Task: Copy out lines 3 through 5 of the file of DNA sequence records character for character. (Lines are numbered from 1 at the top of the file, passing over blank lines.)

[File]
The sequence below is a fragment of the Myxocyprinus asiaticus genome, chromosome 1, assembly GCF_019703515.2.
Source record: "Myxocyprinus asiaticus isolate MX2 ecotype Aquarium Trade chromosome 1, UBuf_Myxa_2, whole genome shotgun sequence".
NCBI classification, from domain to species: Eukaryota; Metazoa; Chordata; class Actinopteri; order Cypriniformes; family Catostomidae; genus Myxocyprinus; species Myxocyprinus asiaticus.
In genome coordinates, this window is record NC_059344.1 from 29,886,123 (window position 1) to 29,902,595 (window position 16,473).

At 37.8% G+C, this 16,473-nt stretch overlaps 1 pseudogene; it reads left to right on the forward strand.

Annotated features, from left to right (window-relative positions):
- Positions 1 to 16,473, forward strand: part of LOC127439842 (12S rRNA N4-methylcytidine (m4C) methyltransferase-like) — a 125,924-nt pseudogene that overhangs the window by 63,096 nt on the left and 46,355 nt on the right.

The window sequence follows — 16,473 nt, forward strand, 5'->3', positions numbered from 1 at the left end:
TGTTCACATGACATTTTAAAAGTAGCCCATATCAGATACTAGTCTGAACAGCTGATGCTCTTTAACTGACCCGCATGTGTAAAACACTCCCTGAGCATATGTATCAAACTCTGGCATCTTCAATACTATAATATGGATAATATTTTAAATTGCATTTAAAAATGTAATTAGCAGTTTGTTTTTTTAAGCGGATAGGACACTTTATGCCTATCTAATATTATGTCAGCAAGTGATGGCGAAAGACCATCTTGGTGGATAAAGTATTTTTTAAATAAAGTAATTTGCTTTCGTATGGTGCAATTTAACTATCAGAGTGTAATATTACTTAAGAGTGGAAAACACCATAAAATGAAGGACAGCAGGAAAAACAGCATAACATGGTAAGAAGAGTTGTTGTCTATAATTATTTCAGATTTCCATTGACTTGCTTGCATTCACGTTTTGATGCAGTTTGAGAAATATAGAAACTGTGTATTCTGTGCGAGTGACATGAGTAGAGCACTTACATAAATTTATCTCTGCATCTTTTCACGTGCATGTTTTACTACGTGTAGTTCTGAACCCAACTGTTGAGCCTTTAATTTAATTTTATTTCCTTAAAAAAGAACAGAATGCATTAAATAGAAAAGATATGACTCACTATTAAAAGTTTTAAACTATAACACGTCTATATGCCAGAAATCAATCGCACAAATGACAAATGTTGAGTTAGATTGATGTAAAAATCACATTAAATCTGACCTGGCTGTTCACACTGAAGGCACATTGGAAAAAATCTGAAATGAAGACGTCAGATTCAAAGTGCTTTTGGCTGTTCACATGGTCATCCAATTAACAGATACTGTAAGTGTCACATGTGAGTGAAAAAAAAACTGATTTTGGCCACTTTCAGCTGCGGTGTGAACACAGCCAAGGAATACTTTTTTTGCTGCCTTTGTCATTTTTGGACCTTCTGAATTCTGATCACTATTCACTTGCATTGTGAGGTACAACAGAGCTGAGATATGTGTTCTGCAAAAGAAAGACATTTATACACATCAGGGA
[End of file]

NCBI classification, from domain to species: Eukaryota; Metazoa; Chordata; class Actinopteri; order Cypriniformes; family Catostomidae; genus Myxocyprinus; species Myxocyprinus asiaticus.
In genome coordinates, this window is record NC_059344.1 from 29,886,123 (window position 1) to 29,902,595 (window position 16,473).

At 37.8% G+C, this 16,473-nt stretch overlaps 1 pseudogene; it reads left to right on the forward strand.